We had mount Fuji on our agenda as a day trip (booked through Viator) however, due to some scheduling issues with our flights we had to take it out of our itinerary. I recommend you put this down as one of your stops though. Some of the day trips include boat rides and lunch with views of the mountain in the background.
As I mentioned above, we traveled from Tokyo to Kyoto by train. Once you arrive in Kyoto station, its very easy to find a taxi to get to your hotel. We were lucky and ours was within walking distance of the train station.
All the Temples
Kyoto equals traditional Japanese temples galore. We did a full day tour with a travel guide that included stops at all the major ones. I thought it was the most efficient way to see them all and learn about them as well.
Eat dinner here one night. You’ll get beautiful 360 views of the city
All of our Geisha sightings occurred in Kyoto.
In General, a Trip to Japan Should Include…
Goes without saying, you’ll have some of the best and also some of the most interesting sushi when in Japan. One of the rolls my brother ordered contained crickets–head and all. Needless to say I made him eat them all. I’m adventurous but I have my limits.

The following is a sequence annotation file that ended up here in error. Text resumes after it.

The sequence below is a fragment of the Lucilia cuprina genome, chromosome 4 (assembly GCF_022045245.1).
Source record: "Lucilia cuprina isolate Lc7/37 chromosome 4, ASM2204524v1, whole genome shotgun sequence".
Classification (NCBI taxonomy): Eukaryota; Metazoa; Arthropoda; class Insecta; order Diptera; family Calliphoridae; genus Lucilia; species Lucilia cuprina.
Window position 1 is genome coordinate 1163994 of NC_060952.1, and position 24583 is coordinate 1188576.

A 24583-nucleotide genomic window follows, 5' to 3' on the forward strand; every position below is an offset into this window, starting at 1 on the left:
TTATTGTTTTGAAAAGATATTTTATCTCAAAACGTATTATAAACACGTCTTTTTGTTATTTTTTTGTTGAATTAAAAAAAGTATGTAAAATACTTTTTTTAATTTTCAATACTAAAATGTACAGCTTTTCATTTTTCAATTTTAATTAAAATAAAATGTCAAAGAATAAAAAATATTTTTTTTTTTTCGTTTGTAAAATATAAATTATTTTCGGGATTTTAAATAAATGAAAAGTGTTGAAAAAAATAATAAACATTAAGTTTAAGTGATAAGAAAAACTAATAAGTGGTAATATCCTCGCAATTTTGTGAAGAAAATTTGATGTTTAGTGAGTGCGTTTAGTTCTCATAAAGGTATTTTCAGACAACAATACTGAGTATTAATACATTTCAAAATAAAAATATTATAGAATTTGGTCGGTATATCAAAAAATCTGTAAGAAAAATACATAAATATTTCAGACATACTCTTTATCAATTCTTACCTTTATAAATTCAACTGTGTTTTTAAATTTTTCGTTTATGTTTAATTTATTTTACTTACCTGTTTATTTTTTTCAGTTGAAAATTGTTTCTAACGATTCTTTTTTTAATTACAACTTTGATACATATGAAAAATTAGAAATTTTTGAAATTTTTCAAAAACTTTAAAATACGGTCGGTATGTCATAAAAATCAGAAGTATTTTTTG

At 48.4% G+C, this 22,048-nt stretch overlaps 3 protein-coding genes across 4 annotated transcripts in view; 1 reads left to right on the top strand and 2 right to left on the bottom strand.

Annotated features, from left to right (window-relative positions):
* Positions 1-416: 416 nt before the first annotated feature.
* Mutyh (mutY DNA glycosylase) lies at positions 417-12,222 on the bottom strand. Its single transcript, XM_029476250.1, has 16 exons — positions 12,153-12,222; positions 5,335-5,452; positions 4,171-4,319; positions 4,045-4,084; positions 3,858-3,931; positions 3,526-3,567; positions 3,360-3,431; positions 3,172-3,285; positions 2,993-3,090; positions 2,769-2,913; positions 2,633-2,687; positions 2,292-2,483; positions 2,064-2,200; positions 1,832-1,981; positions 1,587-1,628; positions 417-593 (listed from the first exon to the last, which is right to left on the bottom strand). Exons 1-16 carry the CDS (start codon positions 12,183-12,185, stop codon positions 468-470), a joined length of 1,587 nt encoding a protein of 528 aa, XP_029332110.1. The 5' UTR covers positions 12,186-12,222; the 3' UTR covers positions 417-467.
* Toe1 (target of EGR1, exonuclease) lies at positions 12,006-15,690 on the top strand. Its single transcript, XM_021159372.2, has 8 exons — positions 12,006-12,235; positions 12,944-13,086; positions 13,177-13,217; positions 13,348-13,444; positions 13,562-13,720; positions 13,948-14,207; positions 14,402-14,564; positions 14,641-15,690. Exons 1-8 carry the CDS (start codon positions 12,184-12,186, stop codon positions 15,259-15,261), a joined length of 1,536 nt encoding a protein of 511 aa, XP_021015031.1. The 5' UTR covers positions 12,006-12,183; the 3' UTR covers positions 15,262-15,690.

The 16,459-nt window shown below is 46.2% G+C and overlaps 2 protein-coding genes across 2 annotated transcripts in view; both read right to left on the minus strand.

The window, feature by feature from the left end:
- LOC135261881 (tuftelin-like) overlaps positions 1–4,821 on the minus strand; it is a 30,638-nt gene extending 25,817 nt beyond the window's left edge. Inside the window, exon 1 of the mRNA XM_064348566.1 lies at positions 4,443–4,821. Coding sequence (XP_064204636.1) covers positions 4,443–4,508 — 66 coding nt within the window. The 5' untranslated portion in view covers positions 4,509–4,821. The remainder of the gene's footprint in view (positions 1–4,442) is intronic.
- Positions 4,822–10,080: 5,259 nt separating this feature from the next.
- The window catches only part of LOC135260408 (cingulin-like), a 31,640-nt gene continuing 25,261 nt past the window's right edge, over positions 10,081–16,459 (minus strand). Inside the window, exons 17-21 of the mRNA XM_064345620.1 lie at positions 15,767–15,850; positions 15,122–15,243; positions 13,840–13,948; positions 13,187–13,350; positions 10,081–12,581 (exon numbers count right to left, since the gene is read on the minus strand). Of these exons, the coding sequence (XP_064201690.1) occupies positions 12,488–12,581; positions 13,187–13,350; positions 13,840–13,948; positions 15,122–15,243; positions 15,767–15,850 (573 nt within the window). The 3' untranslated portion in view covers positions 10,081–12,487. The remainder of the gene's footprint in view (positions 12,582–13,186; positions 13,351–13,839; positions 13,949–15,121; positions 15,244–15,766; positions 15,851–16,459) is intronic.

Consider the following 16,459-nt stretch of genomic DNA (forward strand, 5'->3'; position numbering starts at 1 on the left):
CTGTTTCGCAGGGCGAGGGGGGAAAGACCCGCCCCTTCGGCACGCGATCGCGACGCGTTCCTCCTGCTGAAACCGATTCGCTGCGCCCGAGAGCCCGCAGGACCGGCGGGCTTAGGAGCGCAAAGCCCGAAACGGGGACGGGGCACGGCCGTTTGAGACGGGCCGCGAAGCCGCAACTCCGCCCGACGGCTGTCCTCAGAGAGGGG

In addition, I would recommend finding a sushi restaurant with a revolving sushi bar. The one we went to allowed us to order off of iPads and then the sushi came shooting out on the belt. It was great.
This only happens a certain time of year, but if you’re able to swing it, I’d recommend going on a trip to Japan during cherry blossom season. We were lucky and caught a few. It’s beautiful.
I really wanted to go to a sumo wrestling match but their match schedule didn’t work with ours. If you’re able to do this, I’ve heard it’s a lot of fun.